- The South Korean government provided subsidised mortgages to low-income groups.
- South Korea and Taiwan adopted high-yield seeds and crops and use of fertiliser and modern agricultural equipment and machinery.
The “Asian Tigers” are the highly developed economies of Hong Kong, Singapore, South Korea and Taiwan.
The meteoric rise of these economies has led to overarching comparisons, contrasts and calls for African countries to learn from their experience to achieve meaningful and sustainable growth and development.
The choice of the “Big Four” areas of manufacturing, healthcare, housing and food security by President Uhuru Kenyatta as his legacy projects is viewed by many as a strategy to propel the nation to the double-digit growth envisaged in the Kenya Vision 2030.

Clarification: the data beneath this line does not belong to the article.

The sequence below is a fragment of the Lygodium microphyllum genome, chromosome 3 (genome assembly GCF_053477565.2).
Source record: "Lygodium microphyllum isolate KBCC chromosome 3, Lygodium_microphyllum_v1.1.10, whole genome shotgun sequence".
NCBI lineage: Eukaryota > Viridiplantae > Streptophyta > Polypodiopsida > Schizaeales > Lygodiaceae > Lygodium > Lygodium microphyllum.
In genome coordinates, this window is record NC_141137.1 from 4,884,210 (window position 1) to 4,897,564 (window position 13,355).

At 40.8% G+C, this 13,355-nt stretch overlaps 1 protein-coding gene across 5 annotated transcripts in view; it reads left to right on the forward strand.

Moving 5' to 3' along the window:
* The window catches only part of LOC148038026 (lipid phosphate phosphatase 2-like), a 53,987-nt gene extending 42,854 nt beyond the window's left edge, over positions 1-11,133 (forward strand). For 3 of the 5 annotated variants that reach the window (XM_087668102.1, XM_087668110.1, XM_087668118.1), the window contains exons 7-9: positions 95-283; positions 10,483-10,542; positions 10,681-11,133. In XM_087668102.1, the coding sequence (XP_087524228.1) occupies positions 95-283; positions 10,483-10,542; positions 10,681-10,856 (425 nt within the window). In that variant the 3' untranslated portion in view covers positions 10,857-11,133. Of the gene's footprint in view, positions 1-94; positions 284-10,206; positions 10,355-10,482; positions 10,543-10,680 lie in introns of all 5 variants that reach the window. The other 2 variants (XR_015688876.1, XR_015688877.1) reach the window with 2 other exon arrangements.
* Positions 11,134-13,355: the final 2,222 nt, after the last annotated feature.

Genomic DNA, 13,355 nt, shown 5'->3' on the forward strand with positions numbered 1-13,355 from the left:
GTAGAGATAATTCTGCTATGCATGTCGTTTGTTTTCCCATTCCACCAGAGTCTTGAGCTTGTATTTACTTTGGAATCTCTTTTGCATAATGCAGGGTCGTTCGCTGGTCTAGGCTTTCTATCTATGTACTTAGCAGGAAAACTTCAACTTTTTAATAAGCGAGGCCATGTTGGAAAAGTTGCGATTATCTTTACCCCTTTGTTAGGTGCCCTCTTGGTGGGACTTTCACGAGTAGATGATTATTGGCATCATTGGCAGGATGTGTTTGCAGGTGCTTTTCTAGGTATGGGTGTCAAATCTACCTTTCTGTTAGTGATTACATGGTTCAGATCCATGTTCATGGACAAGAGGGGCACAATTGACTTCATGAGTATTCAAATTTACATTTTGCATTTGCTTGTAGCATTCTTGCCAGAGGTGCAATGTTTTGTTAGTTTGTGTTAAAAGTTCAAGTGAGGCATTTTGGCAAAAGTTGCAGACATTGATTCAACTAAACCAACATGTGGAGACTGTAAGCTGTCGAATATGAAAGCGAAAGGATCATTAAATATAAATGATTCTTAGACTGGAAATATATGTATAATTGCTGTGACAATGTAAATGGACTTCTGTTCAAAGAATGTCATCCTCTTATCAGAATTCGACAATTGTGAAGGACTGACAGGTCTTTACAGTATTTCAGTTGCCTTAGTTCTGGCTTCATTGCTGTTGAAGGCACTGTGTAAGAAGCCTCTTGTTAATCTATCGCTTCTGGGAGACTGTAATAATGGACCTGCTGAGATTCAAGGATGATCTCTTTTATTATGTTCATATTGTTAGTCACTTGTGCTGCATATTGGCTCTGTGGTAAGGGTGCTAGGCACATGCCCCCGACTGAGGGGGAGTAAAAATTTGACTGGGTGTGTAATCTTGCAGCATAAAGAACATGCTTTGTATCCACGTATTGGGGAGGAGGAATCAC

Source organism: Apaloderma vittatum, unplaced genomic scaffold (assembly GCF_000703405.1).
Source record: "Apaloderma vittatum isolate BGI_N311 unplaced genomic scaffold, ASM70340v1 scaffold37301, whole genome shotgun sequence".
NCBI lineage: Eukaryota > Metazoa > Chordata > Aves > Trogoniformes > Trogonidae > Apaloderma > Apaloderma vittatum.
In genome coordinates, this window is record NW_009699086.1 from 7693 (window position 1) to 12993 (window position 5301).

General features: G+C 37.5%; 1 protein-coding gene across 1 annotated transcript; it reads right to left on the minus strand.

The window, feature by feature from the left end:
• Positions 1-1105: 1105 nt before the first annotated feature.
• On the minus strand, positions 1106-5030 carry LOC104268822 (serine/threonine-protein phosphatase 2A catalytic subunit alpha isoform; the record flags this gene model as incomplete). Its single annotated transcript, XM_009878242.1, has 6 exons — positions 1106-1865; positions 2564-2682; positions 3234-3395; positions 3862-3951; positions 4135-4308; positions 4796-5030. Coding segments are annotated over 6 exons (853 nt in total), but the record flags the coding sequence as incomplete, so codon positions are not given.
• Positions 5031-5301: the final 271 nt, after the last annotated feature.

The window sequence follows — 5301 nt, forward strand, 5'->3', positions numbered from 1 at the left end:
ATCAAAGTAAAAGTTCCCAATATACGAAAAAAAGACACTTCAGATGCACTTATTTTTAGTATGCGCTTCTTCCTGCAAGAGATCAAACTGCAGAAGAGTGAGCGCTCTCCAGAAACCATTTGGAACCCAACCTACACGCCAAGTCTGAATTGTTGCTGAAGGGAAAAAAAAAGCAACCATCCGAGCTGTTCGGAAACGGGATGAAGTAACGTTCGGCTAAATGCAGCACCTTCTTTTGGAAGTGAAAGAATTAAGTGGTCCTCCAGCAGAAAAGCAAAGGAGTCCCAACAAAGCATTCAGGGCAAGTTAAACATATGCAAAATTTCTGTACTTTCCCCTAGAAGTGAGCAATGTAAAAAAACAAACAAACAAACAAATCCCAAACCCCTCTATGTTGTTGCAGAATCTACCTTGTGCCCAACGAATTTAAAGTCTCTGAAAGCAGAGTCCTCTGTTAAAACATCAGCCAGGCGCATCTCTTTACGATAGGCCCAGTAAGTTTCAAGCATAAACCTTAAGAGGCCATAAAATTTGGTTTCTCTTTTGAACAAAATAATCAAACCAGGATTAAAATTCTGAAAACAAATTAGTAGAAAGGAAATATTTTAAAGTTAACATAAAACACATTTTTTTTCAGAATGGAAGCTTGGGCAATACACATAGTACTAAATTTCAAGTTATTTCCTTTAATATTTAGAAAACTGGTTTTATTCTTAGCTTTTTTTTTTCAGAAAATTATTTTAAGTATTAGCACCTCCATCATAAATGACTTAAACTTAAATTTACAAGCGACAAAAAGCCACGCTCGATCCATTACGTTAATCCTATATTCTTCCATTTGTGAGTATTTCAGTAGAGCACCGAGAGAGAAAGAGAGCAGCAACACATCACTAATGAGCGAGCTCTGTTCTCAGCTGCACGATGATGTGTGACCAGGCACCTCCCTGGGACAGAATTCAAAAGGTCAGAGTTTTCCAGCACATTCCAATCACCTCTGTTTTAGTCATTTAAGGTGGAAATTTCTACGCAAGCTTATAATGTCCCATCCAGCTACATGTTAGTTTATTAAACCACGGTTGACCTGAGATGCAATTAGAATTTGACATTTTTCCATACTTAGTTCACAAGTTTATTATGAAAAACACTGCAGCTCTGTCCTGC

The plan’s success will have a great impact on the livelihoods of the majority poor as it will help to solve the endemic problems of poverty, ignorance and disease.
It is expected to bring about 500,000 low-cost houses, affordable universal healthcare, food security and an expanded manufacturing sector.
The rise of the Asian Tigers hinged greatly on programmes in manufacturing, health, agriculture, infrastructure, energy and housing sectors.
As we embark on implementing the “Big Four” plan, one would ask: What lessons can we learn from the Asian Tigers?
First, on manufacturing, the Asian Tigers formulated flexible laws on labour, taxation and environment whose major effect was to expand industrial operations and increase output.
This led to an increase in goods for local and foreign markets.
Those with smaller domestic markets like Taiwan sought free market access for their manufactured goods abroad.
They adopted an outward-oriented strategy and export promotion policies beyond their smaller domestic markets.
With increased industrial output being exported, they could boost their foreign exchange and reduce balance of payments deficits.
That is why Samsung, a South Korean firm, is one of the largest consumer electronics producers.